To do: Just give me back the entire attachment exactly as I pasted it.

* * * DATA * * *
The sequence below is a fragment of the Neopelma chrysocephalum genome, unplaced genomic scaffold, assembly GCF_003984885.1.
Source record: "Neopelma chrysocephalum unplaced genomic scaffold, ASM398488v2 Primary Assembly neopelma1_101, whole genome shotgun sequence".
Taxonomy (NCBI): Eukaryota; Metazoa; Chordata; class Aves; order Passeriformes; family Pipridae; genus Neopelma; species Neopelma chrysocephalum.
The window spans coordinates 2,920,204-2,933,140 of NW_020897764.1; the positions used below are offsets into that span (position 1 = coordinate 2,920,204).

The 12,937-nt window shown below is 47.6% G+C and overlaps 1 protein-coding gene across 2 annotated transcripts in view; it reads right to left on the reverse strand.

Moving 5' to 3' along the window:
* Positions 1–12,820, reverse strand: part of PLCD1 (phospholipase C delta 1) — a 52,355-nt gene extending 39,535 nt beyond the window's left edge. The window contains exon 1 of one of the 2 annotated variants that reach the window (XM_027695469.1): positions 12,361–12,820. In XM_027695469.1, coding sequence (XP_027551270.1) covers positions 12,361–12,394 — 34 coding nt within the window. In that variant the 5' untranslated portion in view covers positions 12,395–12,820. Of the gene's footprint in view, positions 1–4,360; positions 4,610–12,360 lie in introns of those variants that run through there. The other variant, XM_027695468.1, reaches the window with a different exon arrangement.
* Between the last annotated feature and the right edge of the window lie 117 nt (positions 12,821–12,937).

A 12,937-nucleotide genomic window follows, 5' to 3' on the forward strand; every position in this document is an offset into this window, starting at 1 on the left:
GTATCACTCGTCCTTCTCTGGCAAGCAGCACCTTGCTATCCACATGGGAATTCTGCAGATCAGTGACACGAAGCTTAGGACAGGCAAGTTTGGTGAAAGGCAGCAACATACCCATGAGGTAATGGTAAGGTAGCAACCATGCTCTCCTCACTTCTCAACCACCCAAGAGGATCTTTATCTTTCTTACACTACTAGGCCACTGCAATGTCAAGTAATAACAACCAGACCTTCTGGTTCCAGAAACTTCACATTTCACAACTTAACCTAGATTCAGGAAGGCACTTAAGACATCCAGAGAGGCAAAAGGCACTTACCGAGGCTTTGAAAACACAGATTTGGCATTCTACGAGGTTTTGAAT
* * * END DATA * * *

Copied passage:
The sequence below is a fragment of the Neopelma chrysocephalum genome, unplaced genomic scaffold, assembly GCF_003984885.1.
Source record: "Neopelma chrysocephalum unplaced genomic scaffold, ASM398488v2 Primary Assembly neopelma1_101, whole genome shotgun sequence".
Taxonomy (NCBI): Eukaryota; Metazoa; Chordata; class Aves; order Passeriformes; family Pipridae; genus Neopelma; species Neopelma chrysocephalum.
The window spans coordinates 2,920,204-2,933,140 of NW_020897764.1; the positions used below are offsets into that span (position 1 = coordinate 2,920,204).

The 12,937-nt window shown below is 47.6% G+C and overlaps 1 protein-coding gene across 2 annotated transcripts in view; it reads right to left on the reverse strand.

Moving 5' to 3' along the window:
* Positions 1–12,820, reverse strand: part of PLCD1 (phospholipase C delta 1) — a 52,355-nt gene extending 39,535 nt beyond the window's left edge. The window contains exon 1 of one of the 2 annotated variants that reach the window (XM_027695469.1): positions 12,361–12,820. In XM_027695469.1, coding sequence (XP_027551270.1) covers positions 12,361–12,394 — 34 coding nt within the window. In that variant the 5' untranslated portion in view covers positions 12,395–12,820. Of the gene's footprint in view, positions 1–4,360; positions 4,610–12,360 lie in introns of those variants that run through there. The other variant, XM_027695468.1, reaches the window with a different exon arrangement.
* Between the last annotated feature and the right edge of the window lie 117 nt (positions 12,821–12,937).

A 12,937-nucleotide genomic window follows, 5' to 3' on the forward strand; every position in this document is an offset into this window, starting at 1 on the left:
GTATCACTCGTCCTTCTCTGGCAAGCAGCACCTTGCTATCCACATGGGAATTCTGCAGATCAGTGACACGAAGCTTAGGACAGGCAAGTTTGGTGAAAGGCAGCAACATACCCATGAGGTAATGGTAAGGTAGCAACCATGCTCTCCTCACTTCTCAACCACCCAAGAGGATCTTTATCTTTCTTACACTACTAGGCCACTGCAATGTCAAGTAATAACAACCAGACCTTCTGGTTCCAGAAACTTCACATTTCACAACTTAACCTAGATTCAGGAAGGCACTTAAGACATCCAGAGAGGCAAAAGGCACTTACCGAGGCTTTGAAAACACAGATTTGGCATTCTACGAGGTTTTGAAT